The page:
Ice machines are a fantastic invention and make our lives all that more chilled. They are a critical feature in restaurants, bars, healthcare facilities, and more.
And although they are very important, they are sadly often forgotten. Sadly they are not self-maintaining and if you do not properly care for your ice machine, you could be saying goodbye to it soon.
Why is it important?
Cleaning ice machines is vital as water, especially hard water has many different minerals and microscopic elements in it.
If your machine and water go unfiltered then you face a build-up. One of the most common issues from this is a limescale build-up, while not necessarily being a health hazard can alter the taste of your water and ice and it can also be unsightly and cause blockages.
If your water and ice machine go unfiltered for a while you will see what is actually in your water and it won’t be a pleasant experience.
Dirt and rust are also culprits here, these clog up your machine alongside limescale and mold which often build up and make ice production slower and clean ice a distant memory.
This can lead to problems with your machine and so proper cleaning maintenance on your machine keeps up with peak ice production and ice that tastes and smell divine.
Signs you need to clean
Signs you may need to clean your ice machine are often rather standout, but you want to clean it often enough that you do not get to the point where a need for cleaning is blatantly obvious.
However, if you are looking for signs to check if it needs cleaning then you want to look for the following;
- Smaller than usual ice.
- Ice that is cloudy or murky.
- Ice that is softer than usual.
- Ice that smells or tastes strange.
How to clean your ice machine
Every machine is different and each machine will therefore require being cleaned in different ways.
To double-check how you should clean your machine consult that manufacturer manual, use this to make sure what cleaning solutions it suggests for that model, what temperature of water you should use, and so forth.
Certain parts of a machine may be removable for cleaning whereas they may not be removable on other makes of machines.
These are instructions on how to generally clean a standard ice machine, please consult your user manual for further information and more in-depth instructions regarding your specific machine.
- Remove all ice from the bin/dispenser. Press the power button at the end of a cycle after the ice has fallen, turn it off, and allow the ice to melt.
- Press the clean or wash button and the melted ice will flow through the water valve and into the drain. Eventually, after about a minute or so, it will refill and the display on your machine should indicate to add in the cleaning solution chemicals.
- Now you will need to add in the recommended amount of chemicals for your machine as stated by your machine’s manufacturer guide.
- Once you have added in the chemicals the cycle can begin, this will take up to or around about 30 minutes, so wait for it to run. Once it has finished this cycle, disconnect the power for the machine.
- Now we get to the strenuous part, before now the machine was doing most of the hard work, now it is your turn. Remove all internal components for individual cleaning- this may differ for each machine to refer to your user manual for further information on what parts you should remove for this process. Once these parts are removed you may continue to clean.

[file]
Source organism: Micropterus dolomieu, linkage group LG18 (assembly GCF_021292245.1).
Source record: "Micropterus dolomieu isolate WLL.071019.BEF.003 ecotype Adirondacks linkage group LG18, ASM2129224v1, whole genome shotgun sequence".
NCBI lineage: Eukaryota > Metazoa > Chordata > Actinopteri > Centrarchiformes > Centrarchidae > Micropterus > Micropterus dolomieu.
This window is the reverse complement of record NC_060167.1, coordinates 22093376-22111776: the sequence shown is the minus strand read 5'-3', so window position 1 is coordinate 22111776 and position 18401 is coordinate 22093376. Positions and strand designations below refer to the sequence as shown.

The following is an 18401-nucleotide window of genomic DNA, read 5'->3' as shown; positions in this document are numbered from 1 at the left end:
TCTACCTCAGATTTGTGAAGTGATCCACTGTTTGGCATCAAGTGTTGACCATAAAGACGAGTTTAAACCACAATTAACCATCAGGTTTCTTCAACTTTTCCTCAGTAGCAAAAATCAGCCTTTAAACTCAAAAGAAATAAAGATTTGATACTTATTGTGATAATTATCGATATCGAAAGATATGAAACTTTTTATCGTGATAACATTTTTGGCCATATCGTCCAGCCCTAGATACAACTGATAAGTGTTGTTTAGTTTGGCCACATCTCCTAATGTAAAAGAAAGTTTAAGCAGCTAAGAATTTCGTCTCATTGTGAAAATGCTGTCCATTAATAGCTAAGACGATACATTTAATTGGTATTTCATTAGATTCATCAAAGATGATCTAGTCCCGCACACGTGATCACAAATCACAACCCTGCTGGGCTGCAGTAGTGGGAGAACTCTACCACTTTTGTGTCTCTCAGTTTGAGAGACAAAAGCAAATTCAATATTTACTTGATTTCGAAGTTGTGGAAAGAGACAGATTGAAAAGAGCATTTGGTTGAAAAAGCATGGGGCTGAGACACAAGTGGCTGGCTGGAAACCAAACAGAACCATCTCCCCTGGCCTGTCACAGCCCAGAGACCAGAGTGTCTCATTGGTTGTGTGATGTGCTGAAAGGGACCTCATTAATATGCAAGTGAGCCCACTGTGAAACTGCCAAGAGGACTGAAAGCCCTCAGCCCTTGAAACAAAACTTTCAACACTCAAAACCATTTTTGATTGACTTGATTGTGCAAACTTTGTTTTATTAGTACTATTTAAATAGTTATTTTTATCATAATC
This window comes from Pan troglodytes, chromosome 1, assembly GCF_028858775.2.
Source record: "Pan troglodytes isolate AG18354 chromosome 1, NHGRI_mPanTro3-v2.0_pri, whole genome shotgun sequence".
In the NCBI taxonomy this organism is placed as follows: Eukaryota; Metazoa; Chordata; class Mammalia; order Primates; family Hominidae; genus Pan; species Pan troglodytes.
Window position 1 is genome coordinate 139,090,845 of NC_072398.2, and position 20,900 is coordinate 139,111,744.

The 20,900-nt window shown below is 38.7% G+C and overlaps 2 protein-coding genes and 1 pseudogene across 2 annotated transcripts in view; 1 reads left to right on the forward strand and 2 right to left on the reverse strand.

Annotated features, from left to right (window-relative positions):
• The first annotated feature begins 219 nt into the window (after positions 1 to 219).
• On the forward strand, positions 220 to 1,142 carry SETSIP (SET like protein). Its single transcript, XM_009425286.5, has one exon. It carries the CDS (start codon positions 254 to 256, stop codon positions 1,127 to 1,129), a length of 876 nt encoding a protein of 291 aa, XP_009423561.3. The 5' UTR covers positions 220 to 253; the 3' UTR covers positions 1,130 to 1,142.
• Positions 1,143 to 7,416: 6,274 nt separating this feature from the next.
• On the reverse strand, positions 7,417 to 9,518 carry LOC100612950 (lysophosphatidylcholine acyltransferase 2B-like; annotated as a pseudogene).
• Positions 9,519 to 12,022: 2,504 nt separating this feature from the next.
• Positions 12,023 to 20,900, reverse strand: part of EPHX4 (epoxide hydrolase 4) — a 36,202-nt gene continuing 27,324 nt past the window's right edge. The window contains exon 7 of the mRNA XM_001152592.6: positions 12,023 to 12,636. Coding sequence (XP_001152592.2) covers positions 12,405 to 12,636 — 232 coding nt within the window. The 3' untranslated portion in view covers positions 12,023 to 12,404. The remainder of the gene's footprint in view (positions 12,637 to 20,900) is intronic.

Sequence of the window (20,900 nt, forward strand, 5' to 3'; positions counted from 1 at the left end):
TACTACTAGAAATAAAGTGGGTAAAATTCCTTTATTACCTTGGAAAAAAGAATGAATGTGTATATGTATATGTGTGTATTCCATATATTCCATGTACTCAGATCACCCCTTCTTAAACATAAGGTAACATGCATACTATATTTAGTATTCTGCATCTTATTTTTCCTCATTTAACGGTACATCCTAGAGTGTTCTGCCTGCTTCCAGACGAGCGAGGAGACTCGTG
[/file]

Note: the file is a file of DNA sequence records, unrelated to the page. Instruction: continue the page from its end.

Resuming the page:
- Next, we have to make a cleaning solution, made from a mixture of a cleaning product (usually stated by the manufacturer) and warm/ lukewarm water in a bucket. It is a general rule of thumb to use 1 Litre of water per 100ml of cleaning fluid, but each machine is different so make sure you use what the manual indicates you should.
- Use half of this mixture to soak the parts you have removed. You will want to use a small soft-bristled nylon brush or a sponge for this. Make sure you clean the whole part, get into any small parts and really clean them out, you don’t want to miss any limescale, mold, or dust, the cleaner they are, the longer they’ll stay that way. Once you have cleaned each part rinse them in clean water.
- While they soak, you will want to use the other half of the mixture to clean what is called the ‘in food zone’, this is basically the area that will touch anything that is consumable, so here, it is the entire inside of your ice machine. Use a nylon brush or cloth to thoroughly clean areas such as the sidewalls, base, and plastic parts, don’t forget the ceiling of the machine too. Be thorough with it, much like with the smaller parts.
- Now you rinse the inside out with water and can part putting it back together, you may also want to sanitize your machine which is another option after washing, if you do this do not rinse after sanitizing as it will not need it.
After the main clean you may wish to sanitize your machine, doing so you should use the manufacturer’s recommended sanitizer.
Spray over the area and do not rinse over, it is not as strenuous as the big clean but will add more longevity to the cleanliness of your machine.You can also clean the outside of your machine, sanitizing and washing it lightly.
Wiping down surfaces regularly, especially in food and beverage environments, is very important and you should wash down all surfaces and sanitize often to maintain peak cleanliness and deter all bacteria and foreign bodies.
It is also recommended that you clean the filter, it will need cleaning regularly as it traps dust and dirt in it. It can be cleaned as simply as running it under warm soapy water.
This is required as if it is not done a lack of airflow can raise the temperature of your machine and can damage the life of your machine and the quality of your ice.